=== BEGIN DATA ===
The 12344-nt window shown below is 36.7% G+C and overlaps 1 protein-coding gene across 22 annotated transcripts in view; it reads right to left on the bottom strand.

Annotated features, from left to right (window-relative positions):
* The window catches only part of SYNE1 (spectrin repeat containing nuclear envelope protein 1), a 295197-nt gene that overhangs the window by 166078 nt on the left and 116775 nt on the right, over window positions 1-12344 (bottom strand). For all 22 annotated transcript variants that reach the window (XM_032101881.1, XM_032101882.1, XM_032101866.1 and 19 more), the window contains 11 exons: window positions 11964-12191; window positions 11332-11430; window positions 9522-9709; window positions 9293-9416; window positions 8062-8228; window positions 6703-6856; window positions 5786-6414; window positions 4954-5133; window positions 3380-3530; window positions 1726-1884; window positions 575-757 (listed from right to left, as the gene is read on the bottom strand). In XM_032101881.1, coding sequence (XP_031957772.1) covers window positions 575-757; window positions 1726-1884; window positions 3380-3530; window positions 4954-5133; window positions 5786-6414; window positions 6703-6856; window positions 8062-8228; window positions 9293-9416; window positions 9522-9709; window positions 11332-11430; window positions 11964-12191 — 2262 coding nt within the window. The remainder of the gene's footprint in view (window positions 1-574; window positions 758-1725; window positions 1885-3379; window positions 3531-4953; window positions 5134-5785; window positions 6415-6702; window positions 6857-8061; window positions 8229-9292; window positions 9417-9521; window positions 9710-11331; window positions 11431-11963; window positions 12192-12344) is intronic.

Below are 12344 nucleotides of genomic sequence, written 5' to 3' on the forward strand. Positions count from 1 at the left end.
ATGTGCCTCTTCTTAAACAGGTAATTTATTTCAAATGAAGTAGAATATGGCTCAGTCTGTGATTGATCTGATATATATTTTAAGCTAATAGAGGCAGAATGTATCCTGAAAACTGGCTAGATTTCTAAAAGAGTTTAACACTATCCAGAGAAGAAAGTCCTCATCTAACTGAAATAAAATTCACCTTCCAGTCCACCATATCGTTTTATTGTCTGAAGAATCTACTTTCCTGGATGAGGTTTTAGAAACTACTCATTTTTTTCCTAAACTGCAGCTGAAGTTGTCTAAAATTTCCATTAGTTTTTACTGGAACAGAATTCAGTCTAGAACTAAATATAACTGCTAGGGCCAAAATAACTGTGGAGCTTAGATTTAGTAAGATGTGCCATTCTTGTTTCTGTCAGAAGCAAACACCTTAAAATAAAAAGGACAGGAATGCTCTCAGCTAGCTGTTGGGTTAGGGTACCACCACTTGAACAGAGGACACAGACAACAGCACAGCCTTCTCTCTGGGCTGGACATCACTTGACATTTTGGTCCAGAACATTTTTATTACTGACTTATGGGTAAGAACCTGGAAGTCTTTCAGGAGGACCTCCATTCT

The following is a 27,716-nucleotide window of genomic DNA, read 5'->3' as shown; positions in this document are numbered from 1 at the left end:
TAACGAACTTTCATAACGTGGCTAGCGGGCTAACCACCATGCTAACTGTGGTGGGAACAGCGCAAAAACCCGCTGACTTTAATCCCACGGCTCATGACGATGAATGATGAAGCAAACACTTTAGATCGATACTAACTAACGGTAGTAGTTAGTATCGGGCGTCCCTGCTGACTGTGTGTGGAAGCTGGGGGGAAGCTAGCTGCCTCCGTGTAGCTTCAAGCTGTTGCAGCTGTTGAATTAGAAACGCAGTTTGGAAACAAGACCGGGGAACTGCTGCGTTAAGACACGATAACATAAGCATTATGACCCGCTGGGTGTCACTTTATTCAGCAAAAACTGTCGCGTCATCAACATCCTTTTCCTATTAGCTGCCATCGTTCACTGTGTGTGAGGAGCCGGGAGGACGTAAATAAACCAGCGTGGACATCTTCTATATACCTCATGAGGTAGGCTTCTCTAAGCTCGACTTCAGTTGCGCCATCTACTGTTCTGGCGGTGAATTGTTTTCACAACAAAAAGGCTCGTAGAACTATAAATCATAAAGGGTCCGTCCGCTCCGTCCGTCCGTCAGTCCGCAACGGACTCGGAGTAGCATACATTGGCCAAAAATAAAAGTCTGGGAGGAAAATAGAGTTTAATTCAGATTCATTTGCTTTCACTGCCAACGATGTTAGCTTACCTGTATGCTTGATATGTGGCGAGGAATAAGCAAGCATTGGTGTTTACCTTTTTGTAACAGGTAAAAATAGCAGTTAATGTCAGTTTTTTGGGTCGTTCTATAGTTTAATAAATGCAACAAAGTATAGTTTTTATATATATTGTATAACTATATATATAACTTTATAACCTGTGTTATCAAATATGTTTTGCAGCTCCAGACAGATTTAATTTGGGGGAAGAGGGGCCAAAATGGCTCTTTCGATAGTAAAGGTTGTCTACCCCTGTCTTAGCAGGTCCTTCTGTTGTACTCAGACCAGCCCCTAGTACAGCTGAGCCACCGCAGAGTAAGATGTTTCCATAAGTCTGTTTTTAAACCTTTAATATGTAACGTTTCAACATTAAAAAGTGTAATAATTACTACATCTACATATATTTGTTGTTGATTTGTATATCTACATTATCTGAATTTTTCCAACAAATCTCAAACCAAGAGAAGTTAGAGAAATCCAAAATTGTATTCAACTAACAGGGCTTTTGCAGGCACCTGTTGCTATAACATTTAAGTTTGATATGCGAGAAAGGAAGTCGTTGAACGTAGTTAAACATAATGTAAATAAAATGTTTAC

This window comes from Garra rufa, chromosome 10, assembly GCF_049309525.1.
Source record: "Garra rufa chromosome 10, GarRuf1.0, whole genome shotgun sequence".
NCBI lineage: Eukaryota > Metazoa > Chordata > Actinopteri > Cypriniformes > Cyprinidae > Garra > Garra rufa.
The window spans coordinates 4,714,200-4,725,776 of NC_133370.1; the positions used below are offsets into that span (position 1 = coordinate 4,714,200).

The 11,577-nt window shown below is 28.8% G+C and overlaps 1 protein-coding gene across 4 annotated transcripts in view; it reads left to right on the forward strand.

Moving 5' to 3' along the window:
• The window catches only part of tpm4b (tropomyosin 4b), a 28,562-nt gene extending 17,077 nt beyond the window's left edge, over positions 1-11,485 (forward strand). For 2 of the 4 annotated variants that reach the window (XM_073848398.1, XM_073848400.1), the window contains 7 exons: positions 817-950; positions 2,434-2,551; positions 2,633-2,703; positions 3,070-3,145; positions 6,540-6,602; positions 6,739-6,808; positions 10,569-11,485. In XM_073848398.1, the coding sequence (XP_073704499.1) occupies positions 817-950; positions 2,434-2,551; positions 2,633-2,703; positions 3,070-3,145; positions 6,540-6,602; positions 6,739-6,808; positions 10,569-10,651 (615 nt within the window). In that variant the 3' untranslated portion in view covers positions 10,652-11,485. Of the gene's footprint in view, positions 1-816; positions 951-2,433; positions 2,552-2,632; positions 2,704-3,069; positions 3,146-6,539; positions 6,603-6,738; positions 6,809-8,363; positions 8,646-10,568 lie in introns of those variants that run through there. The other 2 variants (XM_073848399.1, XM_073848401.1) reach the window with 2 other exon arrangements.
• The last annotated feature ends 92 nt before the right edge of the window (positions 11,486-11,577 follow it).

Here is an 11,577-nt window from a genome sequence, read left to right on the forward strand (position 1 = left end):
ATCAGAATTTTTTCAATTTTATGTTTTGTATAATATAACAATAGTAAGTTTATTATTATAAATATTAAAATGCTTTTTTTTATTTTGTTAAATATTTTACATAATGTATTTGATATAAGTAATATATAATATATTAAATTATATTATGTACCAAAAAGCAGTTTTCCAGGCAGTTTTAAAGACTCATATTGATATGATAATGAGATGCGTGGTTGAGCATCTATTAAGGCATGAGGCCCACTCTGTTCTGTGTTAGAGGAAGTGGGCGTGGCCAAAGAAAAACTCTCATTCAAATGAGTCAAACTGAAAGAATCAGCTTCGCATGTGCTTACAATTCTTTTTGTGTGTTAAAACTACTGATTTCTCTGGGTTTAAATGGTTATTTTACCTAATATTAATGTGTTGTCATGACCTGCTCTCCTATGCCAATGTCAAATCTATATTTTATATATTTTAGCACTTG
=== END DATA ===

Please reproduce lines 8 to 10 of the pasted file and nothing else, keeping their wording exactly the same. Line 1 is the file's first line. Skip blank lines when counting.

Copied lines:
This window comes from Garra rufa, chromosome 10, assembly GCF_049309525.1.
Source record: "Garra rufa chromosome 10, GarRuf1.0, whole genome shotgun sequence".
NCBI lineage: Eukaryota > Metazoa > Chordata > Actinopteri > Cypriniformes > Cyprinidae > Garra > Garra rufa.